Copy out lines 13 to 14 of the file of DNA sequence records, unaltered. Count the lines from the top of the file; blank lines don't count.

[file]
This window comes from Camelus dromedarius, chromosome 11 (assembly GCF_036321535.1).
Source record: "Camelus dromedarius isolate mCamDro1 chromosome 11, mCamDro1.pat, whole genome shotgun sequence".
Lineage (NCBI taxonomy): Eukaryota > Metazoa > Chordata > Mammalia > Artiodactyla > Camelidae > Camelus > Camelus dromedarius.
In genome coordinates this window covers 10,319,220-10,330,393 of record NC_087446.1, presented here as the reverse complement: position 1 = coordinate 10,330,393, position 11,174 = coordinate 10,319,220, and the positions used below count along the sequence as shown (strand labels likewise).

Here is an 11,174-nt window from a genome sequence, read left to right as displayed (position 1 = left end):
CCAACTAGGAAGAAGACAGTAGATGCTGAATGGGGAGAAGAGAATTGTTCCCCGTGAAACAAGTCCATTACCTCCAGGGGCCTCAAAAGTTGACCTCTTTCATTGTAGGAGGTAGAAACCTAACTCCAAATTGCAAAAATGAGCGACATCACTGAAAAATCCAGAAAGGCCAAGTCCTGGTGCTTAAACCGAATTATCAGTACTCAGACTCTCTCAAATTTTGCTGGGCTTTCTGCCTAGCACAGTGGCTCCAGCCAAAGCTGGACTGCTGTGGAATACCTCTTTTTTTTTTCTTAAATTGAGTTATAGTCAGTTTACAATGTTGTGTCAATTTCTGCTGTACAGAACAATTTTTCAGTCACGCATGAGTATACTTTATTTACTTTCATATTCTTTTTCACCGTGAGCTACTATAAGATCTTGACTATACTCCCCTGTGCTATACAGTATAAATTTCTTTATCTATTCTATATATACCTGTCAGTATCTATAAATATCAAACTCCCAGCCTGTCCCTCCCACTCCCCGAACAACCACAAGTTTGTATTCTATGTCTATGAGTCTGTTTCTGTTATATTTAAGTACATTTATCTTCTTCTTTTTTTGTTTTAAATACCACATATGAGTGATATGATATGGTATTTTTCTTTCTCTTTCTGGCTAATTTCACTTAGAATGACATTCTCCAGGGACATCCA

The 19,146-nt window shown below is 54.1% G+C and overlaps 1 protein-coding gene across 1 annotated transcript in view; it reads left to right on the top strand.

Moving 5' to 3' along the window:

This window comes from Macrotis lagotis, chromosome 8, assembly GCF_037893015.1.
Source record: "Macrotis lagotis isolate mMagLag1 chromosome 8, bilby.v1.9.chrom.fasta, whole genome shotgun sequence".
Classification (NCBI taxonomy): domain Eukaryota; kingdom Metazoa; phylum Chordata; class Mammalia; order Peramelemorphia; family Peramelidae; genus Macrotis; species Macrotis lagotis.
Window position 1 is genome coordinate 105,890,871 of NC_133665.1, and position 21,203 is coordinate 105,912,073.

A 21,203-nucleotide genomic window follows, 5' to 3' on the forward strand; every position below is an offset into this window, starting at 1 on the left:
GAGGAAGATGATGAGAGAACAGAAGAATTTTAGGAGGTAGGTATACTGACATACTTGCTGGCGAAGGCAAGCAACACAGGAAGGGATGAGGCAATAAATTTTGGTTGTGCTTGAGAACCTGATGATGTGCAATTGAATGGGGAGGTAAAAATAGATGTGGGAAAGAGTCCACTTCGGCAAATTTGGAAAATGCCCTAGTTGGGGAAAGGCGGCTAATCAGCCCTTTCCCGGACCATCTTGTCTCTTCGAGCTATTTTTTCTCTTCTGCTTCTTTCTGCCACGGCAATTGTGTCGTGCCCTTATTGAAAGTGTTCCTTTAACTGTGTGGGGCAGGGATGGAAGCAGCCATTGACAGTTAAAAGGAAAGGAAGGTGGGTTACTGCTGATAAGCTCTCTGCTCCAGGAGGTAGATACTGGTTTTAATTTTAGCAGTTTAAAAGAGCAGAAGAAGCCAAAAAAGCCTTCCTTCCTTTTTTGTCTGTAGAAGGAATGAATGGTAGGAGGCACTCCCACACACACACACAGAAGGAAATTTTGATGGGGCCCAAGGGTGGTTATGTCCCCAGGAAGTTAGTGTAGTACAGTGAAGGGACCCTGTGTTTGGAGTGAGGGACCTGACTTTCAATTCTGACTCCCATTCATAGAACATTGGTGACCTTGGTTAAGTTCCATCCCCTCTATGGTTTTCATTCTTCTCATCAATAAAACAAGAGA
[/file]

A 21,203-nucleotide genomic window follows, 5' to 3' on the forward strand; every position below is an offset into this window, starting at 1 on the left:
GAGGAAGATGATGAGAGAACAGAAGAATTTTAGGAGGTAGGTATACTGACATACTTGCTGGCGAAGGCAAGCAACACAGGAAGGGATGAGGCAATAAATTTTGGTTGTGCTTGAGAACCTGATGATGTGCAATTGAATGGGGAGGTAAAAATAGATGTGGGAAAGAGTCCACTTCGGCAAATTTGGAAAATGCCCTAGTTGGGGAAAGGCGGCTAATCAGCCCTTTCCCGGACCATCTTGTCTCTTCGAGCTATTTTTTCTCTTCTGCTTCTTTCTGCCACGGCAATTGTGTCGTGCCCTTATTGAAAGTGTTCCTTTAACTGTGTGGGGCAGGGATGGAAGCAGCCATTGACAGTTAAAAGGAAAGGAAGGTGGGTTACTGCTGATAAGCTCTCTGCTCCAGGAGGTAGATACTGGTTTTAATTTTAGCAGTTTAAAAGAGCAGAAGAAGCCAAAAAAGCCTTCCTTCCTTTTTTGTCTGTAGAAGGAATGAATGGTAGGAGGCACTCCCACACACACACACAGAAGGAAATTTTGATGGGGCCCAAGGGTGGTTATGTCCCCAGGAAGTTAGTGTAGTACAGTGAAGGGACCCTGTGTTTGGAGTGAGGGACCTGACTTTCAATTCTGACTCCCATTCATAGAACATTGGTGACCTTGGTTAAGTTCCATCCCCTCTATGGTTTTCATTCTTCTCATCAATAAAACAAGAGA